Anna and AP

M. Somasekhar | Updated on March 09, 2018

The fight against corruption has thrown up some interesting facets of India, the land of diversity. While Anna Hazare has forced the political class to run for shelter in the national capital, the scene is a bit different in the State of Andhra Pradesh. Here, 26 MLAs have openly quit to support a political leader, who is under the CBI lens, facing myriad charges of financial corruption.

Is corruption relative? Is it different in different places? Is there more acceptance of political corruption in some regions? Several interesting questions arise to extend the fight against this malaise that is threatening to destroy our democratic institutions.

Movement gathering momentum

Anna Hazare, the ex-serviceman, donning the Gandhi topi and adopting the Mahatma's potent weapon against the British — fasting — has captured the imagination of Indian youth, especially in the national capital, by steadfastly highlighting corruption.

In the national capital, while the pre-dominantly urban, middle-class, youth and people of all ages and from neighbouring states too demonstrate their solidarity with Anna, MPs, Minister's and the UPA Government, after initial bungling by his arrest, followed by a ‘comatose' phase, are finally showing some signs of flexibility on reaching a consensus.

Interestingly, while most fights against corruption — be it the Bofors case or the earlier mass movement led by Jayaprakash Narayan — found echo largely in the poor and disadvantaged sections of rural India, who used their vote to throw out regime's, Anna Hazare's campaign has attracted urban people and is definitely showing ominous signs of heading into the rural hinterlands.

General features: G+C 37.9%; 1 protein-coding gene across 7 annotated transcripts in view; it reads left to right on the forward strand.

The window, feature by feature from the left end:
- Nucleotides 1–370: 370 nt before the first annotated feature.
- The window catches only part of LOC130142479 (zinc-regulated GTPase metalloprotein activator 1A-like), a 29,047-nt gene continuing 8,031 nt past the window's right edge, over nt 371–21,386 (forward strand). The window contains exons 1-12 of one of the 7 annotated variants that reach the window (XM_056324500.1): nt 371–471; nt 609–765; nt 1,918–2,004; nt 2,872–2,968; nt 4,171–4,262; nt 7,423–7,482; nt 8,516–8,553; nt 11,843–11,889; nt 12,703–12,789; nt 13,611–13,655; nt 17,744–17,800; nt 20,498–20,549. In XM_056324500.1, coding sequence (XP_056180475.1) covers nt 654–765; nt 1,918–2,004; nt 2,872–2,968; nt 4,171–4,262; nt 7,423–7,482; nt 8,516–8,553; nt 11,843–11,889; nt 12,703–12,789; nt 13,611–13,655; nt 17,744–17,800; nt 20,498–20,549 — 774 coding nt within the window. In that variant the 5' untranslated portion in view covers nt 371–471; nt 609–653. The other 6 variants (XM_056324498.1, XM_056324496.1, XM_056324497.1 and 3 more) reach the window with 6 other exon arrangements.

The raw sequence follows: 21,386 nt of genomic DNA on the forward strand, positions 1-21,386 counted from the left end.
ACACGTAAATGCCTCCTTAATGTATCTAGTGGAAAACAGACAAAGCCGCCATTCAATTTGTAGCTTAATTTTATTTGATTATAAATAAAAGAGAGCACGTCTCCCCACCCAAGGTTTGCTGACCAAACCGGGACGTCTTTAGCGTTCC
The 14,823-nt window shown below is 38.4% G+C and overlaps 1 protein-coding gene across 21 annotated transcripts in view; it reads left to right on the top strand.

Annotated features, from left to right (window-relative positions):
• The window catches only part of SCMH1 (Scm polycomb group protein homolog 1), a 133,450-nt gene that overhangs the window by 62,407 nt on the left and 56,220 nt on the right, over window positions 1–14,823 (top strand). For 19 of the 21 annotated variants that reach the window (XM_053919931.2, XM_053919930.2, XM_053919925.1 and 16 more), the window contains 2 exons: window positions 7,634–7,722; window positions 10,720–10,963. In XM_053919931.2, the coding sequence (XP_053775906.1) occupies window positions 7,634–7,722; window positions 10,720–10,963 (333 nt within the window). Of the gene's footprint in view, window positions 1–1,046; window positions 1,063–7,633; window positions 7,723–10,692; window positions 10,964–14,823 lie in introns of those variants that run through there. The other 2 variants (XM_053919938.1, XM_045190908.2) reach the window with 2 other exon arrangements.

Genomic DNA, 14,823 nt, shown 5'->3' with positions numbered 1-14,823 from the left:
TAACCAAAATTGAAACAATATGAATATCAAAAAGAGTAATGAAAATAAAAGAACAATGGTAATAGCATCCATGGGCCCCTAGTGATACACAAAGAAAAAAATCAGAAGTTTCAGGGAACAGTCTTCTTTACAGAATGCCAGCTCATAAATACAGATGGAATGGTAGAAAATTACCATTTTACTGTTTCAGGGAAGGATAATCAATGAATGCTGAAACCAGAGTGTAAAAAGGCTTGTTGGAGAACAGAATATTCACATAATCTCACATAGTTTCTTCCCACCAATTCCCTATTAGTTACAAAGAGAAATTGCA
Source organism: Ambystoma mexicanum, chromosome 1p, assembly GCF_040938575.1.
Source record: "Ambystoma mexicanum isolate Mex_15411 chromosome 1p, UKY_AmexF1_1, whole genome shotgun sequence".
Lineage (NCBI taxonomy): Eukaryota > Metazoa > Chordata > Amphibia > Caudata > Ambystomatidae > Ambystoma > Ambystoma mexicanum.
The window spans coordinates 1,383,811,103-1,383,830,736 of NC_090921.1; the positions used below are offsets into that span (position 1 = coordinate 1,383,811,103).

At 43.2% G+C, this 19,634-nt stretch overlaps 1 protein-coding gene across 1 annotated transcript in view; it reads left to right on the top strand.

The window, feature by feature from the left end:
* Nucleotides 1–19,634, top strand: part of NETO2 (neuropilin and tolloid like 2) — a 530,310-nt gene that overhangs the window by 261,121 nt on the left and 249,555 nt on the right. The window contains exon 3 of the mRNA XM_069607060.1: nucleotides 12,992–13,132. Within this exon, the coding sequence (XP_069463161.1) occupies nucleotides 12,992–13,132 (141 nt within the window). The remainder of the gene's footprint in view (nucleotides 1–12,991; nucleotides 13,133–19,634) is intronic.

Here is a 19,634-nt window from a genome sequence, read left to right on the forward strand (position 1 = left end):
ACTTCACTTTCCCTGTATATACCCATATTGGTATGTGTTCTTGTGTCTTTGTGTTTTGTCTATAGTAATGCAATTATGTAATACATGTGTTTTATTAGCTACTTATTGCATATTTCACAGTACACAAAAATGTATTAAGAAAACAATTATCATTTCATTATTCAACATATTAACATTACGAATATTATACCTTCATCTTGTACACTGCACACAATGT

People's representatives (MPs and MLAs), both in Parliament and State Assemblies, who are in a way the central target of this mass campaign, exhibit reactions ranging from knee-jerk criticism to the methodology of Anna, to arrogance that laws are made only in Parliament and not in public places by a handful of people.

INDIA's two faces

The Andhra case is quite curious. Even as the ruling Cong(I) dispensation, led by Mr Kiran Reddy, confronts the growing agitation for a separate Telangana State, resignation of nearly 100 MLAs, and efforts by Mr Y. S. Jaganmohan Reddy (son of former Chief Minister , Y. S. Rajasekhara Reddy) to whip up support to topple the Government, the CBI, on the directive of the High Court, has unearthed a slew of charges against the Kadapa MP and more than two dozen corporates associated with him. The graft charges have led to a bizarre situation. Twenty six MLAs of the ruling party quit in support of Mr Jagan and, in a way, endorsed corruption (if Mr Jagan is proved guilty), to threaten the Government.

Another interesting feature is that Mr Jagan continues to attract large crowds in both Rayalseema and coastal Andhra Pradesh and few places in Telangana, where he is touring on a Odarpu yatra (consoling families which lost a member, immediately after the death of Y. S.R in an helicopter crash in September, 2009), even while facing charges of corruption. The question on everyone's mind is, will Mr Jagan pull off a coup in the ruling party or will the graft charges be proved and lead to his political marginalisation. Time will tell.

Meanwhile, it is becoming increasingly clear that India lives in two entities — India and Bharat — and it is indeed a land of diversity. Will it shows unity in the fight against corruption?

Published on August 25, 2011

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